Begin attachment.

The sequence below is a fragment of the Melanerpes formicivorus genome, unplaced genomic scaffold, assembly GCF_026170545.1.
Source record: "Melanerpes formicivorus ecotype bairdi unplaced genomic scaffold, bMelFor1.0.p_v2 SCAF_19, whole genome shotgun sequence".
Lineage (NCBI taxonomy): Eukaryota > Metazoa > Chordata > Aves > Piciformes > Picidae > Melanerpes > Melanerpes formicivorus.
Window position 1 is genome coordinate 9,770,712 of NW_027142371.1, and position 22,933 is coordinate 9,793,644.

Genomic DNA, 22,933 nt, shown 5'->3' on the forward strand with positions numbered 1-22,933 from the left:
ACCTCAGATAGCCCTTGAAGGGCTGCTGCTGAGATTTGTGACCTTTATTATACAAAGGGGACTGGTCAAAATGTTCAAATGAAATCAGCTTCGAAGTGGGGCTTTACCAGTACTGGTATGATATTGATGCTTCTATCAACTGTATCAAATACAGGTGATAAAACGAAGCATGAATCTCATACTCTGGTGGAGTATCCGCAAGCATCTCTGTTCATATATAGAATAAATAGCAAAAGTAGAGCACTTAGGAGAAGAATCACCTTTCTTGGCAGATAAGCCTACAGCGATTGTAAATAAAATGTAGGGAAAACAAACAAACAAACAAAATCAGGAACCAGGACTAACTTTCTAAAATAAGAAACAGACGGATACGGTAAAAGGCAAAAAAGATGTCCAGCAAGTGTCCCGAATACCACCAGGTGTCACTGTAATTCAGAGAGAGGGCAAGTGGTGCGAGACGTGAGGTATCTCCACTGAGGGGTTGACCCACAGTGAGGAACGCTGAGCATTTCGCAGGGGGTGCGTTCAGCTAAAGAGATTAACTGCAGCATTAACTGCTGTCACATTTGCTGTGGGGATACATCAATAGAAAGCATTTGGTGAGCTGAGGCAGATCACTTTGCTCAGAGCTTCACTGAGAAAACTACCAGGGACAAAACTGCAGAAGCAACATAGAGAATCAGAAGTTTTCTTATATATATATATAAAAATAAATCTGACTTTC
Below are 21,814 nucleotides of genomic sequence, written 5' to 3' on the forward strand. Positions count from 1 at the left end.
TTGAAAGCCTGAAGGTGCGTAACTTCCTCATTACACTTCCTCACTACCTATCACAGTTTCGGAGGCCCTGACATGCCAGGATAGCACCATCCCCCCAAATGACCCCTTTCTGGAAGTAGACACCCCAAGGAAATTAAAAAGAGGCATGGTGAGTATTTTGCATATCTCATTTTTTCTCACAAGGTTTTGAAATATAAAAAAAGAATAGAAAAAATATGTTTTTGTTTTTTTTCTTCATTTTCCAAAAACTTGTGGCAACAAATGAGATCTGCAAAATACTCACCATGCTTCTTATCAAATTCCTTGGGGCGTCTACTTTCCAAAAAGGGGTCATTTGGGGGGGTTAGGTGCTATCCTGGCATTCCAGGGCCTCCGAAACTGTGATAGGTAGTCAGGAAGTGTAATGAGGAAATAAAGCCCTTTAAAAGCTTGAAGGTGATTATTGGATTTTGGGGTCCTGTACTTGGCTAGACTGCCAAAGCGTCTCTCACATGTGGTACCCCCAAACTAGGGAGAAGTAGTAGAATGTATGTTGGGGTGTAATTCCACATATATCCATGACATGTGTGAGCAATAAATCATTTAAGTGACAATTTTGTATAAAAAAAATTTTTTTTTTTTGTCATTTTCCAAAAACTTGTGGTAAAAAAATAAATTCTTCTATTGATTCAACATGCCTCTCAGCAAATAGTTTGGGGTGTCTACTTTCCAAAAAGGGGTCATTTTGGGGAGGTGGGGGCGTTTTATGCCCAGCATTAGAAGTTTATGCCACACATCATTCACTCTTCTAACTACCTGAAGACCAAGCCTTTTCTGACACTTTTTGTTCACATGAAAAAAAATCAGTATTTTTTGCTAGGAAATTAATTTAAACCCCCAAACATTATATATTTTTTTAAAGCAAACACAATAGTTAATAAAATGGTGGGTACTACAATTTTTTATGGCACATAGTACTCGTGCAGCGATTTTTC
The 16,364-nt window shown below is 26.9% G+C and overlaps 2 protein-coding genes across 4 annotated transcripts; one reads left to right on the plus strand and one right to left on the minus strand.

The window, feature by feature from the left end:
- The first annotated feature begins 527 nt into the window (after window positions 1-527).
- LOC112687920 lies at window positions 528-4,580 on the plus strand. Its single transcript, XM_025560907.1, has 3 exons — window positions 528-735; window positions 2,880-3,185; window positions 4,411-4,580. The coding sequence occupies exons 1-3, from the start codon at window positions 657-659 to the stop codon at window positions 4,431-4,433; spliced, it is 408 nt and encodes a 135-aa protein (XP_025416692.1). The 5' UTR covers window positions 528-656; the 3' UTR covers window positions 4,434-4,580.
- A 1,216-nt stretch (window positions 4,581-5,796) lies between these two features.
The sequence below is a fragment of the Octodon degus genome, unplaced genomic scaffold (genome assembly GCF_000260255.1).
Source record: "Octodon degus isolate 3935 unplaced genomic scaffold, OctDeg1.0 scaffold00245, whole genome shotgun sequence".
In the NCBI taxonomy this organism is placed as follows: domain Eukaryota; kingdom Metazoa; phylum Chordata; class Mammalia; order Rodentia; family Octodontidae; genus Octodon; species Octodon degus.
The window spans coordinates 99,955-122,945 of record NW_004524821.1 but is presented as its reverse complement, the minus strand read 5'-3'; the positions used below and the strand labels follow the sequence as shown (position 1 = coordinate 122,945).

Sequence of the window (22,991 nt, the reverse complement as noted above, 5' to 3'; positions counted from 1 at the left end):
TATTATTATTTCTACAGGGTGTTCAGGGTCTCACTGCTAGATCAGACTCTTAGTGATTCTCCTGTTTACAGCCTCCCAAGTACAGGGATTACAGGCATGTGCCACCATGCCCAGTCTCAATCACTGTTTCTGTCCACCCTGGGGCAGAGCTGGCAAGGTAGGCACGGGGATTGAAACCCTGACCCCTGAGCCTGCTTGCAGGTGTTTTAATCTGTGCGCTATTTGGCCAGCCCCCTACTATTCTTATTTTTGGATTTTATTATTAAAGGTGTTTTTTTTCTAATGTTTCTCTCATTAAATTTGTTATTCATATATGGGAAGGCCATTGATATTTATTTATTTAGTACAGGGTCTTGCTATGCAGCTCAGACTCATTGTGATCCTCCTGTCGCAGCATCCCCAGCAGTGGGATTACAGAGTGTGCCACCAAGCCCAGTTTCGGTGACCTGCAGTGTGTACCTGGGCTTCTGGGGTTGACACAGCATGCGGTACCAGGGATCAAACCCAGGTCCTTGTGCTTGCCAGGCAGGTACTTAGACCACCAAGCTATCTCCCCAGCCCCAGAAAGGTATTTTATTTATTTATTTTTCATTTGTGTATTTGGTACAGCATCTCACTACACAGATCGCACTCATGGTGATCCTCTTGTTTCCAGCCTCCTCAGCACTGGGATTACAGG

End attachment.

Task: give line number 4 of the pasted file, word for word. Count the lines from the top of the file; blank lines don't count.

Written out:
Window position 1 is genome coordinate 9,770,712 of NW_027142371.1, and position 22,933 is coordinate 9,793,644.